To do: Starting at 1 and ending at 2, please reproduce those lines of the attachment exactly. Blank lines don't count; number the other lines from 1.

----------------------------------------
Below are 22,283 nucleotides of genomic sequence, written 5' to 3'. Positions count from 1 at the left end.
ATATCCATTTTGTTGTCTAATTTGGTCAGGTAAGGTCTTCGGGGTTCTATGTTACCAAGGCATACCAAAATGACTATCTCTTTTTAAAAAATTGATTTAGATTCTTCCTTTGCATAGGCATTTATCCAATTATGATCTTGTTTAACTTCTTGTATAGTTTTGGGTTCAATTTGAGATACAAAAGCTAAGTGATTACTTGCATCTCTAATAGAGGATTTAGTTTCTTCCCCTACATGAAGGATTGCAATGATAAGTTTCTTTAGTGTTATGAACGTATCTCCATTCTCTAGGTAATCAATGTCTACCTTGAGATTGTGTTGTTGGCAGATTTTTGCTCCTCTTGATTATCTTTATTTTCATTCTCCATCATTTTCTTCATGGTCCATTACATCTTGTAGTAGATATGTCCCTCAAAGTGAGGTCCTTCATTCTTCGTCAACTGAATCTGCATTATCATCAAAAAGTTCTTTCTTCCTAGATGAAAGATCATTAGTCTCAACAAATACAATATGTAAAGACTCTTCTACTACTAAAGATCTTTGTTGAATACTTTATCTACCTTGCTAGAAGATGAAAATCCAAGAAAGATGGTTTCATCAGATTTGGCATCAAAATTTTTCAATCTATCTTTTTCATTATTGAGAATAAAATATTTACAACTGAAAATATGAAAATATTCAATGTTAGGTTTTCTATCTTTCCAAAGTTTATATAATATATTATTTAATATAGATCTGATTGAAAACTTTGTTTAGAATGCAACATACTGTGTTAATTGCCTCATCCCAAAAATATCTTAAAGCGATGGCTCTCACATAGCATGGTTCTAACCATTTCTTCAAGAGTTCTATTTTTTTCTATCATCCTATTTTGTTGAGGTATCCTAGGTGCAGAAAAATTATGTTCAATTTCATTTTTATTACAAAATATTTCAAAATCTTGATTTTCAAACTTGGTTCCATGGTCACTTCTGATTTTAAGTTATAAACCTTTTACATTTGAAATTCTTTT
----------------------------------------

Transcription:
Below are 22,283 nucleotides of genomic sequence, written 5' to 3'. Positions count from 1 at the left end.
ATATCCATTTTGTTGTCTAATTTGGTCAGGTAAGGTCTTCGGGGTTCTATGTTACCAAGGCATACCAAAATGACTATCTCTTTTTAAAAAATTGATTTAGATTCTTCCTTTGCATAGGCATTTATCCAATTATGATCTTGTTTAACTTCTTGTATAGTTTTGGGTTCAATTTGAGATACAAAAGCTAAGTGATTACTTGCATCTCTAATAGAGGATTTAGTTTCTTCCCCTACATGAAGGATTGCAATGATAAGTTTCTTTAGTGTTATGAACGTATCTCCATTCTCTAGGTAATCAATGTCTACCTTGAGATTGTGTTGTTGGCAGATTTTTGCTCCTCTTGATTATCTTTATTTTCATTCTCCATCATTTTCTTCATGGTCCATTACATCTTGTAGTAGATATGTCCCTCAAAGTGAGGTCCTTCATTCTTCGTCAACTGAATCTGCATTATCATCAAAAAGTTCTTTCTTCCTAGATGAAAGATCATTAGTCTCAACAAATACAATATGTAAAGACTCTTCTACTACTAAAGATCTTTGTTGAATACTTTATCTACCTTGCTAGAAGATGAAAATCCAAGAAAGATGGTTTCATCAGATTTGGCATCAAAATTTTTCAATCTATCTTTTTCATTATTGAGAATAAAATATTTACAACTGAAAATATGAAAATATTCAATGTTAGGTTTTCTATCTTTCCAAAGTTTATATAATATATTATTTAATATAGATCTGATTGAAAACTTTGTTTAGAATGCAACATACTGTGTTAATTGCCTCATCCCAAAAATATCTTAAAGCGATGGCTCTCACATAGCATGGTTCTAACCATTTCTTCAAGAGTTCTATTTTTTTCTATCATCCTATTTTGTTGAGGTATCCTAGGTGCAGAAAAATTATGTTCAATTTCATTTTTATTACAAAATATTTCAAAATCTTGATTTTCAAACTTGGTTCCATGGTCACTTCTGATTTTAAGTTATAAACCTTTTACATTTGAAATTCTTTT